Trowunna Wildlife Park ©Tourism Tasmania & Trowunna Wildlife Park

More than just a wildlife park, Trowunna Wildlife Park is a wildlife sanctuary and many of the animals and birds which roam freely everywhere have declined to leave after rescue and rehabilitation, or have simply invited themselves in. Their contentment is obvious, as friendly kangaroos, including mothers with joeys peeking out of their pouches, get up close and personal with visitors.

Some of the animals, of necessity, are contained within enclosures, including Wombats, Quolls and, of course, fiery Tasmanian Devils, but some of these too can be seen at close range and even patted during park tours and feeding sessions throughout the day.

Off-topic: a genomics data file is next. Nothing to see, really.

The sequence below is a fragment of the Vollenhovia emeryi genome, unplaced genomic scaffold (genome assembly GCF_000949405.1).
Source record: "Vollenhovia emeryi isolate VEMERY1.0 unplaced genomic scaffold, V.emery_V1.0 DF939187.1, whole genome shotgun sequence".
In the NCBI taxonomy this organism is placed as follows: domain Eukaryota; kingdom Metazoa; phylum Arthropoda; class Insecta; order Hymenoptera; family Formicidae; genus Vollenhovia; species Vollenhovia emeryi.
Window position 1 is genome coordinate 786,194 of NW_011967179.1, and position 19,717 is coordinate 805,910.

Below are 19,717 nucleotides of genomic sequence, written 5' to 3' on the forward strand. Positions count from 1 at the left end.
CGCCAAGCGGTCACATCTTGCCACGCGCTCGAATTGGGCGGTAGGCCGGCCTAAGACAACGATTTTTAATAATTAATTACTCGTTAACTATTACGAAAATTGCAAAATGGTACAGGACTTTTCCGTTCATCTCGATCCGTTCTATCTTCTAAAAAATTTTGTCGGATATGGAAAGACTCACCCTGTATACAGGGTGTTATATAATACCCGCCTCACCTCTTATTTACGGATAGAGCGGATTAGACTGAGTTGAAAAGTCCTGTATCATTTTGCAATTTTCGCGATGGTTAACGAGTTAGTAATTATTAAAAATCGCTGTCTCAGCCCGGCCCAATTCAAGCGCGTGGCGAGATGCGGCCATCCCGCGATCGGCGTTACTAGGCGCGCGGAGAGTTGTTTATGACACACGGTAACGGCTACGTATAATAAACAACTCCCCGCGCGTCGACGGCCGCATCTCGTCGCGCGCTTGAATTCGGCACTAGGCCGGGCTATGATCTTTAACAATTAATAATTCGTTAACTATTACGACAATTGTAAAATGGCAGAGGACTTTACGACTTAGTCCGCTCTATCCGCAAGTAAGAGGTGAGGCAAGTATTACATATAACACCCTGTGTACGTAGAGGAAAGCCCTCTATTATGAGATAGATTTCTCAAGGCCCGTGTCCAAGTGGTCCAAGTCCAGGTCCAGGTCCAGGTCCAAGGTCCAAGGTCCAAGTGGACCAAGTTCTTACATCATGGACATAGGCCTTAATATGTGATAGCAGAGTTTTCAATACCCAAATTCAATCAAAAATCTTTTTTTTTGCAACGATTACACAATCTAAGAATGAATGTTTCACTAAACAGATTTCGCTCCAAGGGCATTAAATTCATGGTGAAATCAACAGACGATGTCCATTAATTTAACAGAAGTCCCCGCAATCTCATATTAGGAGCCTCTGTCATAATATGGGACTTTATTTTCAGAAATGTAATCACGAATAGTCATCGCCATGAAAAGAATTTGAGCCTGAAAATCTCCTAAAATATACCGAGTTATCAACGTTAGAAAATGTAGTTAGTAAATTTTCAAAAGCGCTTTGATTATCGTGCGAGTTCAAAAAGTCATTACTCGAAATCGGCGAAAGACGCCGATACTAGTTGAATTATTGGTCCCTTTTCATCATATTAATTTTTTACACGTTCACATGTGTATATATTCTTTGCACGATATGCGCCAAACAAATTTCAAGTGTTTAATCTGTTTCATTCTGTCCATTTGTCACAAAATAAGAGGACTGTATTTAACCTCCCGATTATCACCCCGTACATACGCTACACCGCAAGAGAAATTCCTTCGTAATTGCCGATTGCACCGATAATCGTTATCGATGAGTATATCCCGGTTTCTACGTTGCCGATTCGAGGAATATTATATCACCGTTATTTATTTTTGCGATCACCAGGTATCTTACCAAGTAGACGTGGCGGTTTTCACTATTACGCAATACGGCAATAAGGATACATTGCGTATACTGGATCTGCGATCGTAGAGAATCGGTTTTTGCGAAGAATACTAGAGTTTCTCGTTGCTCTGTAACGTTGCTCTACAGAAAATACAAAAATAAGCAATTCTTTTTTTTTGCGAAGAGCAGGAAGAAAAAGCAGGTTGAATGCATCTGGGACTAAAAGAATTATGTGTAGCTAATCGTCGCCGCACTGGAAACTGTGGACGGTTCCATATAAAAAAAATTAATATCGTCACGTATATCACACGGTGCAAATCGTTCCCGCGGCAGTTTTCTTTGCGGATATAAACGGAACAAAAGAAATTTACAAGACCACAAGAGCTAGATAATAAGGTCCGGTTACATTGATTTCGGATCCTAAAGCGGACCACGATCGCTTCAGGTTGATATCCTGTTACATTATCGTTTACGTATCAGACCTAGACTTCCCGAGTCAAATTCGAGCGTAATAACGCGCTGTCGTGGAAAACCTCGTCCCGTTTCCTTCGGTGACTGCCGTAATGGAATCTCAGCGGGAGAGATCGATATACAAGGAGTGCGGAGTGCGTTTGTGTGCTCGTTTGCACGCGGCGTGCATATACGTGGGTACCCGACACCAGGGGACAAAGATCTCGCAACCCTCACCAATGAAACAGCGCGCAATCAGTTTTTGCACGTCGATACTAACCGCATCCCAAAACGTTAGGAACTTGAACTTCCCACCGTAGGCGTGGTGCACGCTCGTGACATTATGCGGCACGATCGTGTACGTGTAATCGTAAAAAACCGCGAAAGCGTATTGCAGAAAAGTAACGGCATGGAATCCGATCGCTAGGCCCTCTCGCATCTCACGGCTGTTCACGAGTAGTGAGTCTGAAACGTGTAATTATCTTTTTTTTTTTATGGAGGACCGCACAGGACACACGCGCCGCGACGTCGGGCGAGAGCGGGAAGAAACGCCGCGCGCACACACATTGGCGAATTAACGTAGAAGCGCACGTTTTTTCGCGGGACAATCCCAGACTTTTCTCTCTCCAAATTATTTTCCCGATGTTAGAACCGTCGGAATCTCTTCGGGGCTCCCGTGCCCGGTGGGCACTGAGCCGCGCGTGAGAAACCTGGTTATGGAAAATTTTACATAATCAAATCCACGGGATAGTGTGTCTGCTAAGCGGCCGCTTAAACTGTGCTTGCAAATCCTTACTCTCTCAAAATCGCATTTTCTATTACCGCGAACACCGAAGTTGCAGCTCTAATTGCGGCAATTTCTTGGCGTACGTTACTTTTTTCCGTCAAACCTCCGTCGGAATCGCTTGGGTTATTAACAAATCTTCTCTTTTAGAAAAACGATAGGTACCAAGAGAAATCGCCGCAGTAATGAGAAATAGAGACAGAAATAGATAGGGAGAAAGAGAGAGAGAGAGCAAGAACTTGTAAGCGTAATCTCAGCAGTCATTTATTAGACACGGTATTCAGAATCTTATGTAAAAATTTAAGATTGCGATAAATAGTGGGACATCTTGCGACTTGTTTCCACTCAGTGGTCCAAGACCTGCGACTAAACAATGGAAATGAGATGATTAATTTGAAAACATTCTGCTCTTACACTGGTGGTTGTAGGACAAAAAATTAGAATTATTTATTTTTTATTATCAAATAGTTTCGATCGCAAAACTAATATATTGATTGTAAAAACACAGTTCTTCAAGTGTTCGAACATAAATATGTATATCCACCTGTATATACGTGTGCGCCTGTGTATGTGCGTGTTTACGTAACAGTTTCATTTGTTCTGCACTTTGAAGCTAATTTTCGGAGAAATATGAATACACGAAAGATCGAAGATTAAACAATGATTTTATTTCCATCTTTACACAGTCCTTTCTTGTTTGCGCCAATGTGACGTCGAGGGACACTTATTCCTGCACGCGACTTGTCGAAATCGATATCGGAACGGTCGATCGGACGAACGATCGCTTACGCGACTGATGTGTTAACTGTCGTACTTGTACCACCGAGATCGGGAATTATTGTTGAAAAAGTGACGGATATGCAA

Jerusalem National Park

©O&M St John Photography

The Walls of Jerusalem are located in a remote area of the Tasmanian highlands and are part of the Tasmanian Wilderness World Heritage Area. The area is a spectacular labyrinth of alpine lakes and tarns, dolerite peaks, ancient but fragile forests of Pencil Pines and unique alpine vegetation.

Conference Committee

Dr Brian Doyle
Australasian College for Emergency Medicine (ACEM)

Bess Swinton & Ryan Posselt
Paramedics Australasia (PA)

Michael Browne
College of Emergency Nursing Australasia (CENA)

Important Dates

Early Bird - June 2018
Conference - 10 - 12 August 2018

CONFERENCE DESIGN